The most awaited Chainsaw Man anime director Ryu Nakayama, revealed in his blog yesterday that MAPPA is going for a fresh start without relying on freelancers and outsourcing. The director explained the situation in his blog after exchanging ideas with Mappa to do it anew as “Nakayama Ryu ×MAPPA’s New Animator Development Joint Project” involving new animators for Chainsaw Man and the upcoming projects.
A month ago, MAPPA was in the limelight when a certain frustrated animator-director burst out on July 2nd explaining in a series of tweets that got viral blaming Netflix for paying dirt-cheap rates of 3,800 yen (US$34) per cut, lower than the budget of TV series for producing an anime.
In response, the Studio claimed, saying that the information was “misleadingly disclosed” which made some of the facts be “taken out of context” and enforce “misunderstandings and speculations” that promoted “unjustified distortion of the truth.”
And also, without disclosing much MAPPA had already been thinking about its animators and work environment, which gave birth to a new “Studio Annex” building that is publicly available on the architecture media site Architecture Photo from Monday, July 5. Not much light was shed about this new place in Ogikubo, Tokyo, till now.
Nakayama’s post clarifies that the standards will be high, but that the team is ready to offer help and teach.
MAPPA is looking for an unspecified amount of people for the trainee position, which includes recent graduates, but those who graduate in April 2022 will have to wait. The training section will be dedicated to those who have little to no experience and only have basic drawing skills.
Nakayama wants the new staff members to be able to produce layouts and animation like the Chainsaw Man teaser trailer by the end of their two years.
The posting reveals that it will be a contract position at the studio. The contract is for two years, with a trial period of two months. After two years, based on performance and such, the trainee can become a full-time employee. The difference between a contract employee and a full-time employee in Japan means that the full-time employee basically has a forever contract, with it being insanely difficult for the business to fire them.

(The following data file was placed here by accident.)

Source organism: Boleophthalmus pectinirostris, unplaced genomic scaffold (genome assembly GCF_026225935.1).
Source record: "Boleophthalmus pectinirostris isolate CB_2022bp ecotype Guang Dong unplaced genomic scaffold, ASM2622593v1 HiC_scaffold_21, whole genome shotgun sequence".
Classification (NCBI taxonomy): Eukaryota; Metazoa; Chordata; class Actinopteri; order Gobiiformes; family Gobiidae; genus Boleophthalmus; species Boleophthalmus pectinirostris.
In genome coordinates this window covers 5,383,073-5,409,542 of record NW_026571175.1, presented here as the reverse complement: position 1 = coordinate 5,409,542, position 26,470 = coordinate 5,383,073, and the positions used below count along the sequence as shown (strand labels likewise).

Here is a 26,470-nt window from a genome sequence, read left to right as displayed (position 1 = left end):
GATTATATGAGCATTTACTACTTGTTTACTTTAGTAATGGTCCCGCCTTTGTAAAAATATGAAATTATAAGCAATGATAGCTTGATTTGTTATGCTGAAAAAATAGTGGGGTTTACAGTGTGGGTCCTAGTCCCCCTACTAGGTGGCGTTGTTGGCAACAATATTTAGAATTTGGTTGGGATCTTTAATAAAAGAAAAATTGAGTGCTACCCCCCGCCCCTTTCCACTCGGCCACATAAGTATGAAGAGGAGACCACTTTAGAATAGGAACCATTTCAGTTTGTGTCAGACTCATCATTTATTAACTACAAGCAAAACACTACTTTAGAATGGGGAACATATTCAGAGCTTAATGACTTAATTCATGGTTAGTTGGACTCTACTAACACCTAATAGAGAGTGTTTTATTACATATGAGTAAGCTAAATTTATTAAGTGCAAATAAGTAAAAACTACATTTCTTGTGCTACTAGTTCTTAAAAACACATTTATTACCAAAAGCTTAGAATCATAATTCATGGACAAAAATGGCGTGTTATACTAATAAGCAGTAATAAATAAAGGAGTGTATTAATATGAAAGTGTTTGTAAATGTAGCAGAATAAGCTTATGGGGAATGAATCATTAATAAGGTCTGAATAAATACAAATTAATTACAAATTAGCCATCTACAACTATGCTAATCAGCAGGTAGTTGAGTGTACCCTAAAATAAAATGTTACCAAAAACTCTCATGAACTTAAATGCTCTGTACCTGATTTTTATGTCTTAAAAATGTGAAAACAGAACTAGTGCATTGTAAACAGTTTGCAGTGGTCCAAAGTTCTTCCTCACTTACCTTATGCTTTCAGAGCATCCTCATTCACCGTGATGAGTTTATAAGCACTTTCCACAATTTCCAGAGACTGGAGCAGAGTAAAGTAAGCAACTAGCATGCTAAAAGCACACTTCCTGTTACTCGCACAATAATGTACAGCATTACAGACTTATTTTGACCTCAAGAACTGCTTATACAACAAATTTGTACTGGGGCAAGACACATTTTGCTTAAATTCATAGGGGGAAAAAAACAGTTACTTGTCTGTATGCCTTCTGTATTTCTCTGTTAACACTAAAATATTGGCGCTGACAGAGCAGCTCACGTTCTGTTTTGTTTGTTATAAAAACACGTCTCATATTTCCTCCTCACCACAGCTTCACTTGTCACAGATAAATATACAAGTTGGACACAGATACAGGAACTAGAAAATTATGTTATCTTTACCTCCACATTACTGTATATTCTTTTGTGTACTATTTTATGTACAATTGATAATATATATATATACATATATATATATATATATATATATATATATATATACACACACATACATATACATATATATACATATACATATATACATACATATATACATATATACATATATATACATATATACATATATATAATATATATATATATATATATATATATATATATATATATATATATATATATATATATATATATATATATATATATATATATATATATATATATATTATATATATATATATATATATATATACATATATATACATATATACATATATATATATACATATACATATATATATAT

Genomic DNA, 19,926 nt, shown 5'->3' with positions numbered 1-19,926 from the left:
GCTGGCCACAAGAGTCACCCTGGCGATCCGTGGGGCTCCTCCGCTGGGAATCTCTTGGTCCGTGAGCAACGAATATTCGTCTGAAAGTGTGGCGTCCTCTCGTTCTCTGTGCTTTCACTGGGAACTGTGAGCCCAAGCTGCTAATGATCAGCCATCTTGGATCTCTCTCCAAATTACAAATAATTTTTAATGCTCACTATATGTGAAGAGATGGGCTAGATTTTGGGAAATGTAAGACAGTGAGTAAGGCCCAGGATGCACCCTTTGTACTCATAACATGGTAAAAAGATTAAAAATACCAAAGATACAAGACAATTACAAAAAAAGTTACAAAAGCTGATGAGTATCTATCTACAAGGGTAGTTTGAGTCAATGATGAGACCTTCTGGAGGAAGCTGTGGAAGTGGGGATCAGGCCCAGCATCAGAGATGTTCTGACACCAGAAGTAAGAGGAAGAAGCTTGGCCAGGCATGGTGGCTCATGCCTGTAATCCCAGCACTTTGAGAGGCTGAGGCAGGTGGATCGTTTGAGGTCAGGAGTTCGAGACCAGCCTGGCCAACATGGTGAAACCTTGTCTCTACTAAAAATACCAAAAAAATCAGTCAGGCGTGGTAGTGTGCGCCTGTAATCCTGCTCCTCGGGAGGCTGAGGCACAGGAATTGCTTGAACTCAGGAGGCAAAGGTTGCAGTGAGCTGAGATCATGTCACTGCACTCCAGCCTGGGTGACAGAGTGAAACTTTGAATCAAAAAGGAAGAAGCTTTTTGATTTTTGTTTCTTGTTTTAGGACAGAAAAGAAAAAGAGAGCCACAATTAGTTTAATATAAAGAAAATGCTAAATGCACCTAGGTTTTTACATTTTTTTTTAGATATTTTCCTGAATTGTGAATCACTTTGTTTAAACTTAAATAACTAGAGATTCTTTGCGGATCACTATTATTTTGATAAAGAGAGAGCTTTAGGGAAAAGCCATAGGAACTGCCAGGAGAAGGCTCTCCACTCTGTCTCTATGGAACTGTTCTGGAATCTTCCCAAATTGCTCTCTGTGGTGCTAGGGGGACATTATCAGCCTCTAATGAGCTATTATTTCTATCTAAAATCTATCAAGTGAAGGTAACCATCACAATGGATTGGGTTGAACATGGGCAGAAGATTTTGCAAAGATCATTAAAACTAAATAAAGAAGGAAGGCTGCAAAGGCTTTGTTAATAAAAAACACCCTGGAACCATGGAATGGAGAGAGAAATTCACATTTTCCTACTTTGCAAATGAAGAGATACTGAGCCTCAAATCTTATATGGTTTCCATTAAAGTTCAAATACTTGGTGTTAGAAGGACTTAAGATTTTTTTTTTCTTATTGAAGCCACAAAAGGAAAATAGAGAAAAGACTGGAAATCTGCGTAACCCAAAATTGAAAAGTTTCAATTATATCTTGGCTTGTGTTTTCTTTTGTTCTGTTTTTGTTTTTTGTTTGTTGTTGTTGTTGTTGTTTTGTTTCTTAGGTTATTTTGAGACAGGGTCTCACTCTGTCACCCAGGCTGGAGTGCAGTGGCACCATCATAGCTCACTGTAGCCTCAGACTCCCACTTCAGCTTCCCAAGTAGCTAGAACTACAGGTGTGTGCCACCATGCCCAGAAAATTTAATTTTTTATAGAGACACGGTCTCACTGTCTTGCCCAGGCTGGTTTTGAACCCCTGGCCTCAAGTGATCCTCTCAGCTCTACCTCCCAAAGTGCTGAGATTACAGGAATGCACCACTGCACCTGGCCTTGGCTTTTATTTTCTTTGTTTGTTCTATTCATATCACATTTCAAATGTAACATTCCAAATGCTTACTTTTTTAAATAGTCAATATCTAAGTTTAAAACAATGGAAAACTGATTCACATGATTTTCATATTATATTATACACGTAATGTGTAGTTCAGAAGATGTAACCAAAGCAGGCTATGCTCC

Nakayama gave detailed information on the benefits, which include a yearly pay rise, bonus, as well as a commuting fee. Starting salary is around 230,543 yen, but depends on experience. The workers will have 2 days a week off, as well as all public holidays, Obon, and Year-End.
Parental and condolence leave are offered as well. All national social security, pension, and insurance are offered along with a commuting allowance (up to 30,000 yen[US$273]) and family allowance, which is usually 10,000 yen (US$91) for a non-working spouse and 4,000 yen ($36) per child. The allowances are usually on top of the monthly payments.
CLIP STUDIO PAINT will be the main software in use, with Blender and Adobe Animate used for action sequences.
To compare, for new hires (not trainees!), Toei Animation offers a base monthly salary of 233,900 yen (US$2,131), with Kyoto Animation offering a base of 172,000 yen (US$1,567) per month (though could be higher per hours worked and increases to 202,000 yen (US$1,841) for full-time employees), and Studio Ghibli offering 200,000 yen (US$1,823). It should be noted that Kyoto Animation is in Uji near Kyoto, which has a much lower cost of living than Tokyo, where the other studios are located.
Interested applicants may apply by submitting their resumes to firstname.lastname@example.org. The application should include a portfolio, as well as a Twitter ID. However, for the time being, the overseas animators have to wait. Animators from abroad can still send applications for freelance jobs for other projects.